The Southern Uplands, Dumfries and Galloway | Borders

The Southern Uplands
The Southern Uplands is a range of hills that runs for approximately 120 miles across the Scottish mainland, from Corsewall Point to St Abb's Head . The area is interspersed with broad valleys but is the least populated of the the major Scottish geographic areas. The northern boundary of the Southern Uplands is marked by the geological feature, the Southern Upland Fault. Although the Highland regions were shaped by glacial activity during the Ice Age much of the Southern Uplands remained free of ice and much of the shaping the landscape was done by water and frost rather than huge ice sheets. The Southern Uplands and Pennines of England both cover around the same sized area and are also similar in height. Although the summits are not as high as many in the Scottish Highlands, the Southern Uplands is a mountainous region and contains about 120 Marilyns. The valleys of the Southern Uplands feature deep, loamy, alluvial soils which lend themselves to arable cropping. After the 1950s man-made forests have expanded rapidly and are now a major feature of the region. Permanent pastures on valley slopes support many stock-rearing farms while the upper steeper-sided slopes are dominated by a variety of semi-natural plant communities, mainly heather woodlands. These are used mainly for rough grazing.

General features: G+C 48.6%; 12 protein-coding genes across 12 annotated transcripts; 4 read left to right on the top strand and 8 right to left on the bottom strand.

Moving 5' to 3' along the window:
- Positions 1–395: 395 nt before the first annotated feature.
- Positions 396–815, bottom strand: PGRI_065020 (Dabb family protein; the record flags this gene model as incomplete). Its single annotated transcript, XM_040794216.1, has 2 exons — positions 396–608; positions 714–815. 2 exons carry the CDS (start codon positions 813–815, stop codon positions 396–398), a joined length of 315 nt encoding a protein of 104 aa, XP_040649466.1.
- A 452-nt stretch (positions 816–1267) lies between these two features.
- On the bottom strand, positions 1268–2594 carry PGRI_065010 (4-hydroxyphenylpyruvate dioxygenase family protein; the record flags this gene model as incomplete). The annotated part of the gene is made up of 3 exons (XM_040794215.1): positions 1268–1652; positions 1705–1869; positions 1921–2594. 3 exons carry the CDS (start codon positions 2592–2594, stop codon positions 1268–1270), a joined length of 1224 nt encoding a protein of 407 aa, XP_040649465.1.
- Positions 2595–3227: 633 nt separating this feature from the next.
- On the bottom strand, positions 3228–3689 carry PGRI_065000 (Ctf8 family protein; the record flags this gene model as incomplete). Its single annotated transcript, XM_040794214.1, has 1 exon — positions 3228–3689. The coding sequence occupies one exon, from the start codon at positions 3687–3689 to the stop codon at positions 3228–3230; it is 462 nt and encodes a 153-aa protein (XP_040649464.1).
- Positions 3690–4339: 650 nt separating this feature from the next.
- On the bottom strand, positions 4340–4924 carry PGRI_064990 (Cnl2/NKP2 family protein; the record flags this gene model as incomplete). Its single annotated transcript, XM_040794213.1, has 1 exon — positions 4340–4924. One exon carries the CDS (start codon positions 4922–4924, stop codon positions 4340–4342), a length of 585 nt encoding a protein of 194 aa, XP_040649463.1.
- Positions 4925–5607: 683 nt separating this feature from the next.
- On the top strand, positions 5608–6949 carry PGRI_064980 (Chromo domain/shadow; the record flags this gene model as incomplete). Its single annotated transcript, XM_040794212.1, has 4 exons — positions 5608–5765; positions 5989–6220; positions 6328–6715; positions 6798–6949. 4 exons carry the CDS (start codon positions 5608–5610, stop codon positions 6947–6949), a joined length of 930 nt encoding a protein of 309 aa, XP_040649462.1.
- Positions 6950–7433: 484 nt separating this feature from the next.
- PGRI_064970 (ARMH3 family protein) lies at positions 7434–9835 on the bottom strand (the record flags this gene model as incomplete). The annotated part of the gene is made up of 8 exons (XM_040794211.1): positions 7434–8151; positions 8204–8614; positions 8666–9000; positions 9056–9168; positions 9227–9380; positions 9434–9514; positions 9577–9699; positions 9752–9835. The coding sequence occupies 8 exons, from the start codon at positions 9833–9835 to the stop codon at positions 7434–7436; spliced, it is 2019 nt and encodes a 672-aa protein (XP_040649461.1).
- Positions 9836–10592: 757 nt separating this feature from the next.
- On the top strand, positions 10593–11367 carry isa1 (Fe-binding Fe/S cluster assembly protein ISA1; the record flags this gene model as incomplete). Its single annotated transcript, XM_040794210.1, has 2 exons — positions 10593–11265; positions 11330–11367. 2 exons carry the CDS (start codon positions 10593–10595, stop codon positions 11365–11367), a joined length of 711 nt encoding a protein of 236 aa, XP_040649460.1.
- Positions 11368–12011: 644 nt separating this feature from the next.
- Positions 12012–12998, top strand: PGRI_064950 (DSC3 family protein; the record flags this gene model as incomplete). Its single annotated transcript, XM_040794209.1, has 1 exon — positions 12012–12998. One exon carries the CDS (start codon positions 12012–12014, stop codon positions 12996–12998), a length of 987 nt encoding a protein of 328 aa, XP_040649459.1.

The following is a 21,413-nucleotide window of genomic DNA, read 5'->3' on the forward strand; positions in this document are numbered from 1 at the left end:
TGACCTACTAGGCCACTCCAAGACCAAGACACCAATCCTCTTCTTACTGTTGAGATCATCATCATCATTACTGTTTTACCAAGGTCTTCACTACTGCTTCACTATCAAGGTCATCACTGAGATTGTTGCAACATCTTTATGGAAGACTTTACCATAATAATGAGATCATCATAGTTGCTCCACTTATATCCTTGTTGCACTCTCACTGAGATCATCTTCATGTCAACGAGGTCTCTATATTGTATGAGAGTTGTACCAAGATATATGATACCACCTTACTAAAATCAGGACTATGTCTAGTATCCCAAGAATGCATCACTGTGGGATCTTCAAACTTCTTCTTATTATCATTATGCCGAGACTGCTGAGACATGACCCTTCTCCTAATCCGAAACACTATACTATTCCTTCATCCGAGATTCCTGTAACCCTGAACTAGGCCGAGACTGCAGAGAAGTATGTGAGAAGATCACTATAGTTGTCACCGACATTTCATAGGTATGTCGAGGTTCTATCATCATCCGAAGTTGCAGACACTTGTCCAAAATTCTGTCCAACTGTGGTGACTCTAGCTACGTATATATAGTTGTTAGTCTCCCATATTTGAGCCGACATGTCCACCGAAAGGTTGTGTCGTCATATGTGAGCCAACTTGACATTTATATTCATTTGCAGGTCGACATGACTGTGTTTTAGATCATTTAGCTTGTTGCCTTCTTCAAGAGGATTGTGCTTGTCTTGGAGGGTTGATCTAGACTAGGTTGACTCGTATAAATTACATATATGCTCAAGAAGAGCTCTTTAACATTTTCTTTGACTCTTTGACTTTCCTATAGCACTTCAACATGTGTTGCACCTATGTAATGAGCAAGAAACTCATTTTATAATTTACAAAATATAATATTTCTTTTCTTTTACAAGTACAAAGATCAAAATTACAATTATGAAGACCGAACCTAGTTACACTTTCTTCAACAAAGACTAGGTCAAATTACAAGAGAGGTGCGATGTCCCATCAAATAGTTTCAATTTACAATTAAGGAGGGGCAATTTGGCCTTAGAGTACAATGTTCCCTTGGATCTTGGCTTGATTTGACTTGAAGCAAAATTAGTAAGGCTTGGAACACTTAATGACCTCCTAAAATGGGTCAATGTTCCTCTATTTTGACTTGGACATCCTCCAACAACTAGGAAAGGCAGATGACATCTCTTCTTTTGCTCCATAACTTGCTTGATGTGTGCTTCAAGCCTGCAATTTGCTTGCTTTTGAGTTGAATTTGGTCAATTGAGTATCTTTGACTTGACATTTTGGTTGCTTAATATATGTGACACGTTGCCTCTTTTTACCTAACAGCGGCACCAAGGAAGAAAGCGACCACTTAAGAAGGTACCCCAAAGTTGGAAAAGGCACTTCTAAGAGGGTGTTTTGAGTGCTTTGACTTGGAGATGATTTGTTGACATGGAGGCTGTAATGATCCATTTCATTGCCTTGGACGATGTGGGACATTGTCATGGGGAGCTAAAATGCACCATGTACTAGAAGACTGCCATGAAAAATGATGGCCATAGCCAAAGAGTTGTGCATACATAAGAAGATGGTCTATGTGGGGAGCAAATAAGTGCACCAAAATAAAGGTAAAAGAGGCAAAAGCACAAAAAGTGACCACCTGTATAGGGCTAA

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Other Dumfries and Galloway Naturals

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Solway Coast
Solway Firth
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Rhins of Galloway
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